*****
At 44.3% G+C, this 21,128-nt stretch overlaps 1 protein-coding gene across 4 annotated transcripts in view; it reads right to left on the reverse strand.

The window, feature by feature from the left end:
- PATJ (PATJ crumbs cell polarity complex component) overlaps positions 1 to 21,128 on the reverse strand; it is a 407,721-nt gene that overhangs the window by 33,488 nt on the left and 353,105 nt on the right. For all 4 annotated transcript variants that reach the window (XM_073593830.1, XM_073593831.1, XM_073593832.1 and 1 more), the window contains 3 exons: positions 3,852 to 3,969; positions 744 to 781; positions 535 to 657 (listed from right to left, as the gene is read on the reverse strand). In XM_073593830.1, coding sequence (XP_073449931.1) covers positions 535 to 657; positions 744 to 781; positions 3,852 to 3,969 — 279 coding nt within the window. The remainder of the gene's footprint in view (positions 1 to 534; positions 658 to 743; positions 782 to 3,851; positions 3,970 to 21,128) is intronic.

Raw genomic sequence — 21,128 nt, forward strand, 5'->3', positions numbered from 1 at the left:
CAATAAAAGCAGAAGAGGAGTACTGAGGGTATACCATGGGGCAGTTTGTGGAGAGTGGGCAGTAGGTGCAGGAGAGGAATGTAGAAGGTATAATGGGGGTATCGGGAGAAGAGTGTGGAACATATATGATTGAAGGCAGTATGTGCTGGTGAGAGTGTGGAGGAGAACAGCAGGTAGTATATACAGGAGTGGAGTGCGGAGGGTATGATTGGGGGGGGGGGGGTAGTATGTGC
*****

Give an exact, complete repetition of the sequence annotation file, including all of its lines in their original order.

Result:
At 44.3% G+C, this 21,128-nt stretch overlaps 1 protein-coding gene across 4 annotated transcripts in view; it reads right to left on the reverse strand.

The window, feature by feature from the left end:
- PATJ (PATJ crumbs cell polarity complex component) overlaps positions 1 to 21,128 on the reverse strand; it is a 407,721-nt gene that overhangs the window by 33,488 nt on the left and 353,105 nt on the right. For all 4 annotated transcript variants that reach the window (XM_073593830.1, XM_073593831.1, XM_073593832.1 and 1 more), the window contains 3 exons: positions 3,852 to 3,969; positions 744 to 781; positions 535 to 657 (listed from right to left, as the gene is read on the reverse strand). In XM_073593830.1, coding sequence (XP_073449931.1) covers positions 535 to 657; positions 744 to 781; positions 3,852 to 3,969 — 279 coding nt within the window. The remainder of the gene's footprint in view (positions 1 to 534; positions 658 to 743; positions 782 to 3,851; positions 3,970 to 21,128) is intronic.

Raw genomic sequence — 21,128 nt, forward strand, 5'->3', positions numbered from 1 at the left:
CAATAAAAGCAGAAGAGGAGTACTGAGGGTATACCATGGGGCAGTTTGTGGAGAGTGGGCAGTAGGTGCAGGAGAGGAATGTAGAAGGTATAATGGGGGTATCGGGAGAAGAGTGTGGAACATATATGATTGAAGGCAGTATGTGCTGGTGAGAGTGTGGAGGAGAACAGCAGGTAGTATATACAGGAGTGGAGTGCGGAGGGTATGATTGGGGGGGGGGGGGTAGTATGTGC